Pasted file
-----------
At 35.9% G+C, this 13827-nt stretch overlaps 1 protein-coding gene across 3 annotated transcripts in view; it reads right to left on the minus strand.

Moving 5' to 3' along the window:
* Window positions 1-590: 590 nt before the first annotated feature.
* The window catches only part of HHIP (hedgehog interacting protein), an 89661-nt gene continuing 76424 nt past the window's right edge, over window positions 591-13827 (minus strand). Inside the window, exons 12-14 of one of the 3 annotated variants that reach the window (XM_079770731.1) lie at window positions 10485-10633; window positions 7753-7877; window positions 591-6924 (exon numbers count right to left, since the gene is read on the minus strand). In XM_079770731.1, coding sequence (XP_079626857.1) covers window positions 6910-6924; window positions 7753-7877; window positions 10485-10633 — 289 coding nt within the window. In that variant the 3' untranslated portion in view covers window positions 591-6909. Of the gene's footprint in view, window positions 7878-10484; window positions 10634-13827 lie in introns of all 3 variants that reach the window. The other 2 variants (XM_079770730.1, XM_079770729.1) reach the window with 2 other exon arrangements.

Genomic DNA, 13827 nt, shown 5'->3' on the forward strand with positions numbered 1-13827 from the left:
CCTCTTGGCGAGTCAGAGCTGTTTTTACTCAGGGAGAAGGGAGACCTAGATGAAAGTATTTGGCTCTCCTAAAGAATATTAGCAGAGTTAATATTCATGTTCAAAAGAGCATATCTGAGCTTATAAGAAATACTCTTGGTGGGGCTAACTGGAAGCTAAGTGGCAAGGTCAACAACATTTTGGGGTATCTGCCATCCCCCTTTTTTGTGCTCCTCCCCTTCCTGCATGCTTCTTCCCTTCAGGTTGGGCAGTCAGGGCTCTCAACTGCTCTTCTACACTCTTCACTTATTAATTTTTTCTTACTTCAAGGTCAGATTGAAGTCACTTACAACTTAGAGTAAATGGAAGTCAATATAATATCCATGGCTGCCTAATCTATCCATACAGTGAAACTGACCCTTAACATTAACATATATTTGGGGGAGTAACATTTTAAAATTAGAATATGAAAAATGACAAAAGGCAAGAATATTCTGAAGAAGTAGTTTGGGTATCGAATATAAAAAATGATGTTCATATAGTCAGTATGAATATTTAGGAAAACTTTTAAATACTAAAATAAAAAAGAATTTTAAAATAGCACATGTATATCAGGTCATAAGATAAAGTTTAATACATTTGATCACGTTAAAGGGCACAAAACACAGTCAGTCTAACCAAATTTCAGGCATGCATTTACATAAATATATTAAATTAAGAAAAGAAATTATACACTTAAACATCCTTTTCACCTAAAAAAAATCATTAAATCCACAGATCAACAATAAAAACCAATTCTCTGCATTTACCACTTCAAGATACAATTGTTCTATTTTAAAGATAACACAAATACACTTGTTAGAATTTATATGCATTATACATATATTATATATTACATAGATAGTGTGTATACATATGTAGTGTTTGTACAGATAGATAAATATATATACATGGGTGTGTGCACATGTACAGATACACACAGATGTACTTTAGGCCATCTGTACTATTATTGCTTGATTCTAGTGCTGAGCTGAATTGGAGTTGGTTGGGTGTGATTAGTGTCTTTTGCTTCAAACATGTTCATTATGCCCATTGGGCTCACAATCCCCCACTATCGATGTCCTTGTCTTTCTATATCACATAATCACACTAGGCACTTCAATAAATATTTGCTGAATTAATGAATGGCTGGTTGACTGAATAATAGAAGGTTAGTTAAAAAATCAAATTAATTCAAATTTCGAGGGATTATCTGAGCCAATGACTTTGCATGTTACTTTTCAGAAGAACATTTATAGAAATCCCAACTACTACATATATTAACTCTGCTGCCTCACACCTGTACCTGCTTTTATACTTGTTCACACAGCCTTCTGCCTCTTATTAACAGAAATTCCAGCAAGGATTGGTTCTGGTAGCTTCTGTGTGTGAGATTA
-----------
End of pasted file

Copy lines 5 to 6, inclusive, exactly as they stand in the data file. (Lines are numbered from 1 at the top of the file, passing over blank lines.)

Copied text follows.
Genomic DNA, 13827 nt, shown 5'->3' on the forward strand with positions numbered 1-13827 from the left:
CCTCTTGGCGAGTCAGAGCTGTTTTTACTCAGGGAGAAGGGAGACCTAGATGAAAGTATTTGGCTCTCCTAAAGAATATTAGCAGAGTTAATATTCATGTTCAAAAGAGCATATCTGAGCTTATAAGAAATACTCTTGGTGGGGCTAACTGGAAGCTAAGTGGCAAGGTCAACAACATTTTGGGGTATCTGCCATCCCCCTTTTTTGTGCTCCTCCCCTTCCTGCATGCTTCTTCCCTTCAGGTTGGGCAGTCAGGGCTCTCAACTGCTCTTCTACACTCTTCACTTATTAATTTTTTCTTACTTCAAGGTCAGATTGAAGTCACTTACAACTTAGAGTAAATGGAAGTCAATATAATATCCATGGCTGCCTAATCTATCCATACAGTGAAACTGACCCTTAACATTAACATATATTTGGGGGAGTAACATTTTAAAATTAGAATATGAAAAATGACAAAAGGCAAGAATATTCTGAAGAAGTAGTTTGGGTATCGAATATAAAAAATGATGTTCATATAGTCAGTATGAATATTTAGGAAAACTTTTAAATACTAAAATAAAAAAGAATTTTAAAATAGCACATGTATATCAGGTCATAAGATAAAGTTTAATACATTTGATCACGTTAAAGGGCACAAAACACAGTCAGTCTAACCAAATTTCAGGCATGCATTTACATAAATATATTAAATTAAGAAAAGAAATTATACACTTAAACATCCTTTTCACCTAAAAAAAATCATTAAATCCACAGATCAACAATAAAAACCAATTCTCTGCATTTACCACTTCAAGATACAATTGTTCTATTTTAAAGATAACACAAATACACTTGTTAGAATTTATATGCATTATACATATATTATATATTACATAGATAGTGTGTATACATATGTAGTGTTTGTACAGATAGATAAATATATATACATGGGTGTGTGCACATGTACAGATACACACAGATGTACTTTAGGCCATCTGTACTATTATTGCTTGATTCTAGTGCTGAGCTGAATTGGAGTTGGTTGGGTGTGATTAGTGTCTTTTGCTTCAAACATGTTCATTATGCCCATTGGGCTCACAATCCCCCACTATCGATGTCCTTGTCTTTCTATATCACATAATCACACTAGGCACTTCAATAAATATTTGCTGAATTAATGAATGGCTGGTTGACTGAATAATAGAAGGTTAGTTAAAAAATCAAATTAATTCAAATTTCGAGGGATTATCTGAGCCAATGACTTTGCATGTTACTTTTCAGAAGAACATTTATAGAAATCCCAACTACTACATATATTAACTCTGCTGCCTCACACCTGTACCTGCTTTTATACTTGTTCACACAGCCTTCTGCCTCTTATTAACAGAAATTCCAGCAAGGATTGGTTCTGGTAGCTTCTGTGTGTGAGATTA